Tuesday, 6 October 2015

Breast cancer awareness month: Fried egg problems (part 1)

Author: Better Days

Finding the lump:
So I'm 39 and recently been diagnosed with breast cancer, yes breast cancer, its grade 3. So I guess this is my story of my new adventure and honestly I never thought my little set of fried eggs would cause so much trouble.

I have three amazing children, one boy aged 11 and two girls 8 and 9. I live with my partner of 21 years and our dog Dexter. I work full time as a youth work supervisor and extremely lucky that I love my job. I have a pretty good life and yes I could complain about this and that, but in all honesty we've got it ok, the bills are paid, there's food in the cupboards, clothes on our backs and life comforts. Ok theres no holidays or expensive treats but we are happy and have our health, or so I thought...

Here goes. Before Christmas 2014 I had a really bad kidney infection that decided to linger around till January, so I went back to the doctors, was prescribed more antibiotics. When I got home I decided to get a bath. When I was taking off my bra my hand brushed passed my right boob and I felt a lump.

So I prodded around thinking "no, no its not" and "oh shit it is" and then "no, no its not" (you get the picture). I asked my partner to feel the lump and we both had a "oh shit" moment. So the next day it was off to the quacks. I was referred straight away to the breast care unit, being told that it could take two weeks to be seen. Two weeks - it felt like a lifetime.

Telling people:
What can I say, how do you say it, what words do you use to tell someone you have breast cancer. Its simple you just say it, you can't sugar coat it or make it sound any different. It is what it is. Breast cancer.

I hate delivering bad news, I'm crap with emotions and all that stuff. Don't get me wrong if someone needs me then I'm there with tissues, hugs and will do anything I can to help. But if I'm honest I am crap at being honest about how I feel, I'm the one who helps fix people's problems not the other way round. So I told people in my way:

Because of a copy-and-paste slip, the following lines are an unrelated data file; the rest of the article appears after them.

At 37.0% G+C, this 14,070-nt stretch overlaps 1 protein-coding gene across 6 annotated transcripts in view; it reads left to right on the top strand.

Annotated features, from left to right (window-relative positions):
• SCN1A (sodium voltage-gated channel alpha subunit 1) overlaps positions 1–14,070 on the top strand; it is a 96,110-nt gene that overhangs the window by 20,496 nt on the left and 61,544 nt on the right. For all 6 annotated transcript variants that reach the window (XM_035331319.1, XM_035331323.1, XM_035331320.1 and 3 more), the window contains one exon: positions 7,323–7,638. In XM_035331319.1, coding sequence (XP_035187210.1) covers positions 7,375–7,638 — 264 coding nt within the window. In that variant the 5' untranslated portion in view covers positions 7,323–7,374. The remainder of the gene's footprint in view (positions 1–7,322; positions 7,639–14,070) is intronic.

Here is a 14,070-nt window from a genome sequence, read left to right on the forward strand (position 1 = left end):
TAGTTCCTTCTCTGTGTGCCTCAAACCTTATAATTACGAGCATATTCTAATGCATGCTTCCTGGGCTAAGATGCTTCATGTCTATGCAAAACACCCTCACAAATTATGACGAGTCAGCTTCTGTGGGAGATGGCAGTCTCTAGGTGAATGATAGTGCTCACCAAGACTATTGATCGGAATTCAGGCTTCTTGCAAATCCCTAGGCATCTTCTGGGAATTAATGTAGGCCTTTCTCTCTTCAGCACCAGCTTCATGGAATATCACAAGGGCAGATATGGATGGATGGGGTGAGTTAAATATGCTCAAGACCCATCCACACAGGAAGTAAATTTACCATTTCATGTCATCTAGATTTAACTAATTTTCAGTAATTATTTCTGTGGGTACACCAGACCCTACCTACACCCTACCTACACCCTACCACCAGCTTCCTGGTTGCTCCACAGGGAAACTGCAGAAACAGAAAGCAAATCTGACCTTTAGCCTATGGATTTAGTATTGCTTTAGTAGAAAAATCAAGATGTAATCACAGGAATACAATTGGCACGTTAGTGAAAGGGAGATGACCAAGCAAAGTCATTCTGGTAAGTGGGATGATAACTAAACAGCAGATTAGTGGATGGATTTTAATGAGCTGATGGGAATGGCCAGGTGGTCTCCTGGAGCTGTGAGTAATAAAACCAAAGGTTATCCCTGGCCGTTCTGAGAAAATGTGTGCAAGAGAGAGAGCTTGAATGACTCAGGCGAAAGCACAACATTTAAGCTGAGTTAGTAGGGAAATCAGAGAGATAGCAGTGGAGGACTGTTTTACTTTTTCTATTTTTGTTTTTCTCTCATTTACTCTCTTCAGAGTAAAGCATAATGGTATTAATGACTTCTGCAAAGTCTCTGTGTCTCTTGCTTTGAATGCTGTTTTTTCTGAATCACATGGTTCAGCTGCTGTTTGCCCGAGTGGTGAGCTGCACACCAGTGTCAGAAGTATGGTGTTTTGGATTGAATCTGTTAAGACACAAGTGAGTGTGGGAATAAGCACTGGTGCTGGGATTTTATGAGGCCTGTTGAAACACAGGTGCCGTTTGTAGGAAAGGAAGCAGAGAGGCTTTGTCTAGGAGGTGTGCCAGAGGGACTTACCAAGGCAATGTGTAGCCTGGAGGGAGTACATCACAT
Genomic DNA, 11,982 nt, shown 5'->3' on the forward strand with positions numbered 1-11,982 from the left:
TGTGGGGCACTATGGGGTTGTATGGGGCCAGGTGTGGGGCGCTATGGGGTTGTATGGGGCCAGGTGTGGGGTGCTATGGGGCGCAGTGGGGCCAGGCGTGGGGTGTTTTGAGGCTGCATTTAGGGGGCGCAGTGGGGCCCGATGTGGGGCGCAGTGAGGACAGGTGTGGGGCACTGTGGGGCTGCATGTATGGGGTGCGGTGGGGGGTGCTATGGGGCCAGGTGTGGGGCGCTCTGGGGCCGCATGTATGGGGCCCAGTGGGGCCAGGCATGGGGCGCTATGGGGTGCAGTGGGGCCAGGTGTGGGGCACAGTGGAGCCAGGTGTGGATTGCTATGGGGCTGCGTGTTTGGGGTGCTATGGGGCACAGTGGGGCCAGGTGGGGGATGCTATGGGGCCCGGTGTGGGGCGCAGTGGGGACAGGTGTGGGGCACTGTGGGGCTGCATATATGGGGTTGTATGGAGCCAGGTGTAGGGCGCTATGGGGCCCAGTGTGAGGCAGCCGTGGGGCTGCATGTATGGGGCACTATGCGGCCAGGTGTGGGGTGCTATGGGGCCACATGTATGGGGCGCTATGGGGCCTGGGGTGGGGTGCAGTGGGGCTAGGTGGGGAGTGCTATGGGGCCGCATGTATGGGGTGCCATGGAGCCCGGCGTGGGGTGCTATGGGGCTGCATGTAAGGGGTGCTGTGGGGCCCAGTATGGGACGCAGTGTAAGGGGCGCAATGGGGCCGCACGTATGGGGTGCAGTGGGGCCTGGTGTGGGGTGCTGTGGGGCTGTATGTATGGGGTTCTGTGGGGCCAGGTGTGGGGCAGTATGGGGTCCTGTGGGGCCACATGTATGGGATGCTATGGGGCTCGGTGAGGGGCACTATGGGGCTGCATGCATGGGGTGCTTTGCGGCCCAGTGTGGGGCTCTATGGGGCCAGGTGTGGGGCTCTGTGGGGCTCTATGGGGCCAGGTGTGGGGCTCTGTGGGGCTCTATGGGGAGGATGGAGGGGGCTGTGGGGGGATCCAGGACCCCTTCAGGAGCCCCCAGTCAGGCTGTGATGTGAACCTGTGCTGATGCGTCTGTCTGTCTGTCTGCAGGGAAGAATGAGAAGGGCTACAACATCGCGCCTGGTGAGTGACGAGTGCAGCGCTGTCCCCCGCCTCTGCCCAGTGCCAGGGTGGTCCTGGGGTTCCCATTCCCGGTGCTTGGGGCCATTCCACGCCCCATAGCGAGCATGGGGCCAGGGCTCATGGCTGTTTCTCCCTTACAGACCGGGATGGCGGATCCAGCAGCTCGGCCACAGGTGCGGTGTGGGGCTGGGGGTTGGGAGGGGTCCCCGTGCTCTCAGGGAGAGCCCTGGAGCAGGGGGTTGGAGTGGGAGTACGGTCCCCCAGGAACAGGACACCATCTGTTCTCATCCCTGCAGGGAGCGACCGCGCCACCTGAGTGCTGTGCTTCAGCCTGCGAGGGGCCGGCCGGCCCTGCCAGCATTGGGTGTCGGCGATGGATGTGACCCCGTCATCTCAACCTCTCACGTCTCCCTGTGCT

I was like "ok so I have breast cancer, its treatable, and you never know I might get that boob job I always wanted." I instantly noticed those around me go into "lets wrap her up in cotton wool" and the "I'm really sorry, if I can do anything just ask." The cuddles, the tears - wow it was so hard watching people's reactions - I'm a strong independent person, I'm the one who runs round, deals with stress - me not them.

When people say 'I'm sorry' in my head I just wanna say "why you sorry, you didn't give me cancer, my own body did." Its no one's fault, its just the way it is, its crap but shit happens. I now just have to deal with it, it's not gonna be easy but since when is life meant to be easy. I don't want to be the person sat rocking in a corner, I'm a fighter.

I dont want wrapping up in cotton wool, so I decided life goes on and explained that for now, before my surgery and treatment that all I want from people is normal business as usual, people can fuss when its needed. You see at this moment I dont feel ill, poorly, just tired but I have felt like that for months. I do realise that come next Friday after my surgery yeah I will feel like crap and need help but right now I need to be me, because the thought of having to ask for help and not being able to do right now scares the crap out of me. It's me that's the mum, the partner, the manager, the youth worker, it's me thats meant to do everything.